UH Mānoa Physics Professor Wins National Science Foundation Award to Investigate a New Detector for Elementary Particles
University of Hawaiʻi at Mānoa assistant professor of physics Sven E. Vahsen has received a highly competitive National Science Foundation (NSF) Academic Research Initiative award.
Vahsen was recently hired from Lawrence Berkeley National Laboratory (LBNL) and received his doctorate in physics from Princeton University in 2003.
The initial $219,164 funding supports the first year of a three-year project. Vahsen’s award is for the development of a new type of particle detector for future particle physics experiments, dark matter searches, and homeland security.
Vahsen and his collaborators are working on a detector that can record the trajectories of electrically charged particles in three dimensions, with unprecedented precision. While advances in this area are needed for future experiments in particle physics, the same underlying technology may also enable the directional detection of neutral particles – such as dark matter particles left over from the Big Bang, and neutrons from nuclear material. This is possible because these neutral particles occasionally knock out atomic nuclei from atoms in the detector. These charged nuclei then leave tiny tracks, millimeters long, just long enough to be seen with a highly precise detector.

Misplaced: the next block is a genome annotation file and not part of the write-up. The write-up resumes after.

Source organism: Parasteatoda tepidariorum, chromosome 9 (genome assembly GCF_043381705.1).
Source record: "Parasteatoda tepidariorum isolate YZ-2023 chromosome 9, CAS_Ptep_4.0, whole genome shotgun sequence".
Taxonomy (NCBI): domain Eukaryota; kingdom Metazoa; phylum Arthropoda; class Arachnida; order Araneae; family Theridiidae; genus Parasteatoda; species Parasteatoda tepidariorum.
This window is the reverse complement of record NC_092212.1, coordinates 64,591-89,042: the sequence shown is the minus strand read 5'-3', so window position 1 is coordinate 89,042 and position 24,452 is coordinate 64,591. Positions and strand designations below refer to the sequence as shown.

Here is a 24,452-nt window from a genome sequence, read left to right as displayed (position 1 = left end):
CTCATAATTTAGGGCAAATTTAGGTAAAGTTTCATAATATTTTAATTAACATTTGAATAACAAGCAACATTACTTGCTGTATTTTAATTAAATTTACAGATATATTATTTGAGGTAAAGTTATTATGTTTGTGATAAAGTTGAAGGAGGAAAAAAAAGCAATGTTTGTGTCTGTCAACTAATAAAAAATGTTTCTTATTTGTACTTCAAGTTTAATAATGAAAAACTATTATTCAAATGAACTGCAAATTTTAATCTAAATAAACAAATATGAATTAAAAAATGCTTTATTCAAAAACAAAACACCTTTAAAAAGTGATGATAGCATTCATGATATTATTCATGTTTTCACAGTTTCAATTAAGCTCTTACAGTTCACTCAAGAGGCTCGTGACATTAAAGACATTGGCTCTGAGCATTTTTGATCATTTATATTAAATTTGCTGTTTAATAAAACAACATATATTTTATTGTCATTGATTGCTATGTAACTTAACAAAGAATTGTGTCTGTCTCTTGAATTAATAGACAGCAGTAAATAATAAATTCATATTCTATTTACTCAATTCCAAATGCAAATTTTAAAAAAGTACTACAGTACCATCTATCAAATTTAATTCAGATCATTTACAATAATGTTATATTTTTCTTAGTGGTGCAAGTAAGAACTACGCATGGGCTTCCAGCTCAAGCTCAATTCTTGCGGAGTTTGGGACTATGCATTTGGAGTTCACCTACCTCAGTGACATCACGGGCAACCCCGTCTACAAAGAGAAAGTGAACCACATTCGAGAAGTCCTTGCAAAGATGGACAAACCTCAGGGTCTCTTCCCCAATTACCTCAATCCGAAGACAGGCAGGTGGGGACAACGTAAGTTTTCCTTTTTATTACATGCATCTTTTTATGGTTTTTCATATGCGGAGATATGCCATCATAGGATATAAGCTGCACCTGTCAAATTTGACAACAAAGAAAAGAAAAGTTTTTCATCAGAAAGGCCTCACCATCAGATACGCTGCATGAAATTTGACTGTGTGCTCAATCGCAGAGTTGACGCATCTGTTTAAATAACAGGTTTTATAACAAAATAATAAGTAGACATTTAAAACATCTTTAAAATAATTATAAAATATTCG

This award was enabled by generous startup funding provided jointly by the UH Vice President for Research, UH Mānoa Vice Chancellor for Research and Graduate Education and the Dean of the UH Mānoa College of Natural Sciences.
Submitted by the University of Hawaii at Manoa
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